But as the series goes on, book by book and brick by brick, it becomes a re-enactment of the process of modernity, taking this sort of high medieval fantasy setting and gradually bolting on different social and technological advancements until in the end rationality has triumphed almost entirely, and there's this world with wizards and vampires and werewolves...but no magic. (Well, there's a _bit_ leftover in the Wtiches books, but the Witches books are mostly pastiche of the conventions of storytelling rather than pastiches of society itself.) Which is kind of a weird place to end up? Then again maybe not, when you start out the whole thing with your principle character as a wizard who hates and fears and sucks at magic.
posted by Diablevert at 8:10 PM on May 9, 2016 [5 favorites]


Another Team Luggage member here but how could you not be? The luggage is the smartest, most capable, and most heroic character in the book.
posted by Nerd of the North at 12:35 AM on May 10, 2016 [1 favorite]


Are we doing the whole series in order?

We can do if you like.
I had planned to skip around authors a bit, so a couple of Discworld (probably in order? unless we follow some of the reading orders that are floating around on the web) interspersed with other authors and other series, but there's no set in stone plan.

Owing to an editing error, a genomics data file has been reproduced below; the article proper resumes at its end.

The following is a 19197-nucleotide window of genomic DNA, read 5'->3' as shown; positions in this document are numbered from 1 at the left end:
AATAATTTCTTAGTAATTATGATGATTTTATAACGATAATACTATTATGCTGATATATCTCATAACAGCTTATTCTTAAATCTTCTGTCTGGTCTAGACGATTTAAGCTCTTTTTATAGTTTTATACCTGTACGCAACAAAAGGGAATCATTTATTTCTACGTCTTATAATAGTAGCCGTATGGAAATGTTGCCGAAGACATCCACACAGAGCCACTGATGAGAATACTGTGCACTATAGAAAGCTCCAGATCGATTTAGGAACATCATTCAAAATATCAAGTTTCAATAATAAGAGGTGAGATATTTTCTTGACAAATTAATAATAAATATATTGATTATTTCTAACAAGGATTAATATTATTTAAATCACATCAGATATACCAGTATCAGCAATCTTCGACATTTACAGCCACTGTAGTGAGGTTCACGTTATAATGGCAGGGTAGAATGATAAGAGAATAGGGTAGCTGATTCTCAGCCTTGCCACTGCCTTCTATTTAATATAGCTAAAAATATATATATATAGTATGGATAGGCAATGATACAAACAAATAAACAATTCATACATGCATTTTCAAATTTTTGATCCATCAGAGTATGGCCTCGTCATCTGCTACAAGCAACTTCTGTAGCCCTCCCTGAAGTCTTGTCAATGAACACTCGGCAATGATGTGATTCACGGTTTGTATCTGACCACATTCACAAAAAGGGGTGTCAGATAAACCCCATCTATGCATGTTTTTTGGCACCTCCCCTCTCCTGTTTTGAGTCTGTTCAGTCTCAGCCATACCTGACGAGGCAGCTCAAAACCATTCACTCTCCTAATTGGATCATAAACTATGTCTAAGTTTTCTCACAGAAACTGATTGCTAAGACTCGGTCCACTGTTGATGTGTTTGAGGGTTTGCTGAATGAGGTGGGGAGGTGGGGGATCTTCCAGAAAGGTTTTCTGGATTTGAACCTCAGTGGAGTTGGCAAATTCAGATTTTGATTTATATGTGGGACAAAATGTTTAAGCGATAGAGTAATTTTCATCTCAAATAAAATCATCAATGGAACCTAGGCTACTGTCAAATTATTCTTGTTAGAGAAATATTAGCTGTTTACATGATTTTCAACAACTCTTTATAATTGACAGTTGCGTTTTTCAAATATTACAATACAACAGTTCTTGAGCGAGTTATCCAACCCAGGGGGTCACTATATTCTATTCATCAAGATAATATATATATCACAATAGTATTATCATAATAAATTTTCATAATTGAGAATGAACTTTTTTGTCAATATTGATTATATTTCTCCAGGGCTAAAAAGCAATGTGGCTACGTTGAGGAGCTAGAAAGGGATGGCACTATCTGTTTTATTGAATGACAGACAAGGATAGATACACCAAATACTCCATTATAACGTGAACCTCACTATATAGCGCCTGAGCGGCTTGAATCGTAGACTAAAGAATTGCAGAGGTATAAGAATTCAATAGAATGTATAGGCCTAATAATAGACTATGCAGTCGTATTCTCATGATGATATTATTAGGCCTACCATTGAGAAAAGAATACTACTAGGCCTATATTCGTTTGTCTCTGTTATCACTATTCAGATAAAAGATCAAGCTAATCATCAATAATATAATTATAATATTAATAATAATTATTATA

There's a club talk thread to discuss which books we do and in what order.
posted by Just this guy, y'know at 1:20 AM on May 10, 2016 [1 favorite]


I really need to re-read this book. I think I read it for the first time when 11, maybe 12, and finding the swearing quite amusing, and having many jokes go completely over my head (conan gags? Voosh. Cthulu gags? Nope). Hell, I didn't even know what the word quaint meant at this point, which makes me wonder about my 11 year old self.

I think it's fair to say that this isn't a Discworld novel in the way Discworld novels become very established in a particualr style, and I don't think they really become so until around Wyrd Sisters/Guards Guards time. I'm pleased by this re-read, as it will encourage me to catch up on the Aching books, which I have never done past the first couple, which feels like a shame.

I wonder if I'm the only young British nerd who's first exposure to fantasy was via comic fantasy: Pratchett, Holt and Robert Rankin being my go too books at a certain time. I had read Tolkien, of course, but most of my reading up to that point had been science fiction, that being the main thing available in my Father's book collection. As a result my view of the genre was always oddly skewed, and many times I simply wasn't familiar with the things these books were satirising.
posted by Cannon Fodder at 3:13 AM on May 10, 2016 [2 favorites]


(Also, I'm all for moving past the sometimes quite sexist Kirby covers, but jeeze that cover is dull dull dull).